The notion of coordination has led us to this brief discussion of tension and relaxation. It might have led us just as easily into a study of control, for what is a well coordinated person if not one who displays control of his gestures? Here, too, Reid and Alexander depart in tandem from accepted wisdom. We let Reid speak first.
"Attempts at vocal control … must never be instituted at any period of training. The right kind of control will ultimately manifest itself! … It cannot be repeated too often: controls must never be imposed from without, they must grow from within! … [T]he only control over which [the singer] can have any knowledge at all is the very control he should be trying to discard!"
"I wish it to be understood", Alexander wrote in turn, "that throughout [my writings] I use the term conscious guidance and control to indicate, primarily, a plane to be reached rather than a method of reaching it." "Control", he said elsewhere, "should be in process, not superimposed."
This seems the appropriate time for me to open a little parenthesis and, as I promised earlier on, touch on the idiosyncrasies of Alexander the thinker as communicator, idiosyncrasies that I believe Reid (not surprisingly) shares with his fellow prophet. His-their-style is marked by a mixture of eagerness and certitude that calls for an abundance of italics, underlining, capitals, and exclamation marks when thoughts become printed words. We can imagine a dialog between these two teachers. It would go something like this:
-I wish to make it clear…
-One absolutely must…
-It would be impossible to overestimate…
And although Alexander and Reid would interrupt each other constantly with all manners of jabs and hooks, they would leave the boxing rink in glowing admiration for each other. How could you fail to admire somebody who thinks and talks exactly like you do?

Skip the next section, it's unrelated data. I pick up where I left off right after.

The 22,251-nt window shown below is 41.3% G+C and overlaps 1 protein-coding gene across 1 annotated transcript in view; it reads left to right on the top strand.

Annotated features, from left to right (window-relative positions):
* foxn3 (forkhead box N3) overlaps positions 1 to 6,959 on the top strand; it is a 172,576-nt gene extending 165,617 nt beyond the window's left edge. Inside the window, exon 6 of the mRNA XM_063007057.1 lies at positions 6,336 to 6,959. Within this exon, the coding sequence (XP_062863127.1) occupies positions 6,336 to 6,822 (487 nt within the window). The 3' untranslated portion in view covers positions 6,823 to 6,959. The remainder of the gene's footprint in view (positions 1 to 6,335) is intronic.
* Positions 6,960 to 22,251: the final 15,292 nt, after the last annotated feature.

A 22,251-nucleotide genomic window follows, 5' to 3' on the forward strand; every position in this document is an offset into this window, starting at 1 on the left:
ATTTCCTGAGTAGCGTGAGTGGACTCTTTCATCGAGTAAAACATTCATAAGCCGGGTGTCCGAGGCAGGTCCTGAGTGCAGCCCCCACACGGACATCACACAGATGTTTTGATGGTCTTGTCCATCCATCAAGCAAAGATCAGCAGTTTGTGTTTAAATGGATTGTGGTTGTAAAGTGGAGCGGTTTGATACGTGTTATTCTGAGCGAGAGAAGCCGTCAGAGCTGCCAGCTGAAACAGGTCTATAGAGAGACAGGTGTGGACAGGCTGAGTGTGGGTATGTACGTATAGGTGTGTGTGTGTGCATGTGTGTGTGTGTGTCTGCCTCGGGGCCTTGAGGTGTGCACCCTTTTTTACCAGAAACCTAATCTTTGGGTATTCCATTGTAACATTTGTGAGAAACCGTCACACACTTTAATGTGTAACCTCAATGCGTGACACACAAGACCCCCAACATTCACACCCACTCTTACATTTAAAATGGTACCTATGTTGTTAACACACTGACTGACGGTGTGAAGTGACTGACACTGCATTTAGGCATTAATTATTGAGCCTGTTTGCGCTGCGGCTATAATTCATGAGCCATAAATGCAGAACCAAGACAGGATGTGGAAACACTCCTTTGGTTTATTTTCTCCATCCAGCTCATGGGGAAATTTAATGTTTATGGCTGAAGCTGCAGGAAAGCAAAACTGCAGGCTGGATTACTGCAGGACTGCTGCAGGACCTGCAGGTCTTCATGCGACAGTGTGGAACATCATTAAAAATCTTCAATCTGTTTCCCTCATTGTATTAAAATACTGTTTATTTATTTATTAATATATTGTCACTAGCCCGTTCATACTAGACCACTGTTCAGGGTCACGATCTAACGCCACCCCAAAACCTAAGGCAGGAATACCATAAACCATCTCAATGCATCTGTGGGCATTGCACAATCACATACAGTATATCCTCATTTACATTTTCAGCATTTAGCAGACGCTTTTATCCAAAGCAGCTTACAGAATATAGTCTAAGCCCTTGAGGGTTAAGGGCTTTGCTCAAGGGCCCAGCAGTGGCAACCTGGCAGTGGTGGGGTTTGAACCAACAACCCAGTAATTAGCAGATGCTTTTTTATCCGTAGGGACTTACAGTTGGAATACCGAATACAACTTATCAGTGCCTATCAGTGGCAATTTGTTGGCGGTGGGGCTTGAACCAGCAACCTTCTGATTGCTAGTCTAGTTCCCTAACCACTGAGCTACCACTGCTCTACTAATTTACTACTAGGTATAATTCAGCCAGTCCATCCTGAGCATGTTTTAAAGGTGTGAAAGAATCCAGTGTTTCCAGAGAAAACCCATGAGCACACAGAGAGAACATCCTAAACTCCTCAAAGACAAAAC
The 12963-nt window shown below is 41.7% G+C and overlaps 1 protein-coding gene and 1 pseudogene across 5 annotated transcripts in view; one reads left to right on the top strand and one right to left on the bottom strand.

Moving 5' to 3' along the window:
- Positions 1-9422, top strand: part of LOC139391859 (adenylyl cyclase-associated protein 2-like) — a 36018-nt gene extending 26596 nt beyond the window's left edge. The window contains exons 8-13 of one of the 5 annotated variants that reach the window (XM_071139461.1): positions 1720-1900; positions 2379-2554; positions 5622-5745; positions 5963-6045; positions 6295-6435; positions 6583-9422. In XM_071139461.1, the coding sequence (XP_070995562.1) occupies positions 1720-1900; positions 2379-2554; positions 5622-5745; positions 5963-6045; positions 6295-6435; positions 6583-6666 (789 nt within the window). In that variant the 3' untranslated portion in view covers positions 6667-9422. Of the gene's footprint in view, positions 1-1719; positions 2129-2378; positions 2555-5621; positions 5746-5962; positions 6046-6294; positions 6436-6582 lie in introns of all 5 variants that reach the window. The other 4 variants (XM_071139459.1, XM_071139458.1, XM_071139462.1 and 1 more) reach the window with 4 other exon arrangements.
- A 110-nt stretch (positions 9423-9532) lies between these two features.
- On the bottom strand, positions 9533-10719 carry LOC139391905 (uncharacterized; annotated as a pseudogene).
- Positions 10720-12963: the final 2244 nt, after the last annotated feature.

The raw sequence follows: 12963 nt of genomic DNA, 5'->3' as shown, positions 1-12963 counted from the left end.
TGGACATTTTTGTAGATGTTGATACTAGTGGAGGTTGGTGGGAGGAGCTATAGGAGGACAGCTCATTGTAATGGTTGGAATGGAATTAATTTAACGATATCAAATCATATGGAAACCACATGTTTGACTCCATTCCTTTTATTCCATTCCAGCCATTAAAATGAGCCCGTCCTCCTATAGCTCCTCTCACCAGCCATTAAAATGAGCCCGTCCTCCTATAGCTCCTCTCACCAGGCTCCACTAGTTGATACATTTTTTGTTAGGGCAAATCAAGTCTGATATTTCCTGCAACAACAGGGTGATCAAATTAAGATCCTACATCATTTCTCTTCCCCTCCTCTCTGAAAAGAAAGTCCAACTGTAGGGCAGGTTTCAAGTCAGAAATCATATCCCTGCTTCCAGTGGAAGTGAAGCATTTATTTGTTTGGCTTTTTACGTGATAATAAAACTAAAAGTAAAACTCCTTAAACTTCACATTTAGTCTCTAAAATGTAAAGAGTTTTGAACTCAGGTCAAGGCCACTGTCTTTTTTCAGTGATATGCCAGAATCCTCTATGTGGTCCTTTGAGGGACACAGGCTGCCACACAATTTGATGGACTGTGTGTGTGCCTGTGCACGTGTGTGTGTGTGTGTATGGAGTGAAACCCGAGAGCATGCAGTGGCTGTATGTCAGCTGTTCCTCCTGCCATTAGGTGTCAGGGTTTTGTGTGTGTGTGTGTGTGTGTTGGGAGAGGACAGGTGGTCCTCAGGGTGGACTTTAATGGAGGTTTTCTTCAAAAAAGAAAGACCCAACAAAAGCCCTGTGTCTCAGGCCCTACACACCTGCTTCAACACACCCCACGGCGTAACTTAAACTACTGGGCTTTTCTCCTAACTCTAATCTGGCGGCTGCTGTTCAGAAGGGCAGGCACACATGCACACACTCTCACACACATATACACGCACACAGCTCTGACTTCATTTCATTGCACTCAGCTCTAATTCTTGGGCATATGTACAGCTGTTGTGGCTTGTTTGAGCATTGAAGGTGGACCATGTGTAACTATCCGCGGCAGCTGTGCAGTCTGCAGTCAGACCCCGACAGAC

"It cannot be stated too emphatically," one of them wrote, "that as neither the muscles which the stretch the vocal chords to the desired length and tension to establish pitch, nor those which set the cavities of the laryngeal and postnasal pharynx into a position favorable to resonance, can be controlled in a constructive way by any act of willful volition, all acts designed to obtain direct control over the vocal organs are uselss.
"If this is recognized to be so, the problem met with in developing a secure vocal technique is somewhat more clear. First and foremost, a legitimate means must be found for achieving volitional control over muscular processes which are by their very nature involuntary without recourse to overt movement or prepared positions. To state the proposition again, voluntary control must be instituted over muscular responses whose participation is purely involuntary without recourse to mechanistic controls. This involves learning how to permit movement without moving."
"So many people, I find," the other one wrote, "seem to regard the principles of conscious control as a kind of magic which may be worked by some suitable incantation. They appear to think that we may obtain conscious control of, say, the secretive glands, that we may be able to give an order to secrete more or less bile or gastric juice by a command of the objective mind. If such a thing were possible, and if I could endow any person with such power tomorrow, I should know perfectly well that I should, by so doing, be signing that person's death warrant." "On the other hand," he wrote elsewhere, "there is great danger in underrating the power of conscious control, which, if it must not be prematurely forced and made to intrude on automatic functions, must in no way be undervalued or delimited." In sum, "I [cannot] enable my pupils to control the functioning of their organs, systems, or reflexes directly, but by teaching them to employ consciously the primary control of their use I [can] put them in command of the means whereby their functioning generally can be indirectly controlled."